Capcom Wants Shorter Development Time And Smaller Teams To Pump Out More Games

You know that scene in Moonstruck when Cher slaps a guy and yells “Snap out of it!” I want to do that right now with Capcom. According to a report from Gamasutra, to recoup lost revenue and profits this year, they plan to restructure the company to allow for smaller teams to work on games and to also make these games faster. Their reasoning is that, “the company admitted that the decline was down to it releasing ‘only a few major titles‘ over the course of the year.” I’m having a hard time believing this because here we have a game that is a crossover of two big fighting game franchises, another game with a demo of a hotly anticipated game, and said hotly anticipated game coming out later this year. And yet they don’t realize that the regular consumer is starting to become privy to the business practices behind Capcom (thanks in part to us, the internet-going gamers telling them this). And also, Dragon’s Dogma only sold because it was going to have a demo of Resident Evil 6 (think Zone of the Enders with the MGS2 demo). Rather than admit that they are at fault for screwing the average Joe over (and themselves as well), they answer with “well, we just need more games out there.”

So they plan to make the dev teams smaller and make the dev time shorter. Both strategies make sense: Smaller teams mean less money spent on employees and better communication, while shorter time means the game gets released quicker and also means less money spent. But I can’t see them working out together. Smaller teams, no offense to their skill, take longer to make games. Of course in the article they say that 100 people is a small team, and a team that size can still pump something out. But with the time limit they want to place, I can’t see them making something worthwhile and of a quality that meets Capcom’s expectations.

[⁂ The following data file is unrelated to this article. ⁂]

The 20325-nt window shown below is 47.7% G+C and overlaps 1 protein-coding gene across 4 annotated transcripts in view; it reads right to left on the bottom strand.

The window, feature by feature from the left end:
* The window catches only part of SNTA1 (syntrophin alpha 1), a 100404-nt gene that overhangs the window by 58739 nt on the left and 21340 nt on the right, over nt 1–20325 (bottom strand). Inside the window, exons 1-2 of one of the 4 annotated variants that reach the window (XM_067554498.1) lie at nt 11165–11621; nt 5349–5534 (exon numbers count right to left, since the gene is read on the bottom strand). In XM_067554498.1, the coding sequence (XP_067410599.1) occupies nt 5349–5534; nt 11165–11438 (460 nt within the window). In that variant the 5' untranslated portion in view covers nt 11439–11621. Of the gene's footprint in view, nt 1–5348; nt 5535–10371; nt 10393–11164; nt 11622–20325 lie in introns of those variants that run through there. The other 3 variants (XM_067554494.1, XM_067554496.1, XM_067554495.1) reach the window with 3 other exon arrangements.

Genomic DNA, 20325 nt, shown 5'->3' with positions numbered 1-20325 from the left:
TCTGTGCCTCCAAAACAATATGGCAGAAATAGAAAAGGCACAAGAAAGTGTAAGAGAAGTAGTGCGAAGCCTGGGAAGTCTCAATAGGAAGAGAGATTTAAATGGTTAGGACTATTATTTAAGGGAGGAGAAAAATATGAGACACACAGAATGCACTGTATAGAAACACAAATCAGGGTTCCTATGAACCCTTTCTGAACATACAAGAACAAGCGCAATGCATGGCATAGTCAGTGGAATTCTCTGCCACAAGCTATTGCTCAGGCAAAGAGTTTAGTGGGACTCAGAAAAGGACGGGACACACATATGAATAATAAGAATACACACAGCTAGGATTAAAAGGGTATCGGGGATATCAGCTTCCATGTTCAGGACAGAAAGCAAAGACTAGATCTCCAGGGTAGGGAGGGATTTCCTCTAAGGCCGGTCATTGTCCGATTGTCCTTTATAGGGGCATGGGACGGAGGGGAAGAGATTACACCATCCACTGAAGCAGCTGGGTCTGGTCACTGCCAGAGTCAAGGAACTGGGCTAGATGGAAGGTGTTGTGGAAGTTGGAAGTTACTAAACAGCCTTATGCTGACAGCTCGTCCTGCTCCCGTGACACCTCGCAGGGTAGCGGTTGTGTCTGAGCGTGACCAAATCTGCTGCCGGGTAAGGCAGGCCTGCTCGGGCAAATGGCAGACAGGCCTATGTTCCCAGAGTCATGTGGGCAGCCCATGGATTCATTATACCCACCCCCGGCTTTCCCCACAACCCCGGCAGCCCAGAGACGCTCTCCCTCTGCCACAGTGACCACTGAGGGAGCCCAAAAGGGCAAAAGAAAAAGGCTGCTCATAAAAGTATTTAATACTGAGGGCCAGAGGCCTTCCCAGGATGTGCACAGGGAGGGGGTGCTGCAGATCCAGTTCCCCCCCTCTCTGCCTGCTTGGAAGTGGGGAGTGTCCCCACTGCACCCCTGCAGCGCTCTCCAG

The one bright spot in all this is that maybe, just maybe, the cost of making games now is lower than when this generation first started that they can actually consider this. It’s certainly working for Square Enix now that they have another FFXIII in the works (thanks in part to all the assets from the original FFXIII being available already). The article does mention that, “Alongside this, the company will look to strength its portfolio of games by funneling more funds into new IP and building up new brands.” In other words, money made on sequels will go into new IPs. And if those IPs are good to turn into franchises, then they’ll move to the sequel team. Then the cycle repeats itself, similar to the FFXIII example mentioned above. What concerns me is that they’ll have “multiple sequels developed at the same time.” While this is all to cut down on costs and maximize profit, quality will most likely suffer, they’ll be back in this same situation, wondering why their game didn’t do well.

Capcom’s plan for profit: Shorter dev cycles, smaller teams [Gamasutra]

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